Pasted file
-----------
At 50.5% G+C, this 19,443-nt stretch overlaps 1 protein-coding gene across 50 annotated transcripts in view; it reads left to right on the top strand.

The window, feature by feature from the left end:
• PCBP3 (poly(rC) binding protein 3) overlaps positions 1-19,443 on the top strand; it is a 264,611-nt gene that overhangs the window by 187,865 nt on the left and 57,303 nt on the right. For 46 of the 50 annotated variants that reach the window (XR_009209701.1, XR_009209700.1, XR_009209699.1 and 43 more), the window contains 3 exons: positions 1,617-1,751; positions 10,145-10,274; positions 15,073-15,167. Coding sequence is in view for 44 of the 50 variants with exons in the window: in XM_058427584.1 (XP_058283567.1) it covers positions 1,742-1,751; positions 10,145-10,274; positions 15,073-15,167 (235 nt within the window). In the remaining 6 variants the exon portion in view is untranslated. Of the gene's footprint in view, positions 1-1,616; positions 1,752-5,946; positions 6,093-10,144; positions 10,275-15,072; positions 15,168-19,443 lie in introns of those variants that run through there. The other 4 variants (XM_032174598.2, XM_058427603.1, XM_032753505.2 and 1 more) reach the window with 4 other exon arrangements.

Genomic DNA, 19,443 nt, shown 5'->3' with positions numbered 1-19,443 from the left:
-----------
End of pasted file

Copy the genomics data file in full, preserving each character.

At 50.5% G+C, this 19,443-nt stretch overlaps 1 protein-coding gene across 50 annotated transcripts in view; it reads left to right on the top strand.

The window, feature by feature from the left end:
• PCBP3 (poly(rC) binding protein 3) overlaps positions 1-19,443 on the top strand; it is a 264,611-nt gene that overhangs the window by 187,865 nt on the left and 57,303 nt on the right. For 46 of the 50 annotated variants that reach the window (XR_009209701.1, XR_009209700.1, XR_009209699.1 and 43 more), the window contains 3 exons: positions 1,617-1,751; positions 10,145-10,274; positions 15,073-15,167. Coding sequence is in view for 44 of the 50 variants with exons in the window: in XM_058427584.1 (XP_058283567.1) it covers positions 1,742-1,751; positions 10,145-10,274; positions 15,073-15,167 (235 nt within the window). In the remaining 6 variants the exon portion in view is untranslated. Of the gene's footprint in view, positions 1-1,616; positions 1,752-5,946; positions 6,093-10,144; positions 10,275-15,072; positions 15,168-19,443 lie in introns of those variants that run through there. The other 4 variants (XM_032174598.2, XM_058427603.1, XM_032753505.2 and 1 more) reach the window with 4 other exon arrangements.

Genomic DNA, 19,443 nt, shown 5'->3' with positions numbered 1-19,443 from the left: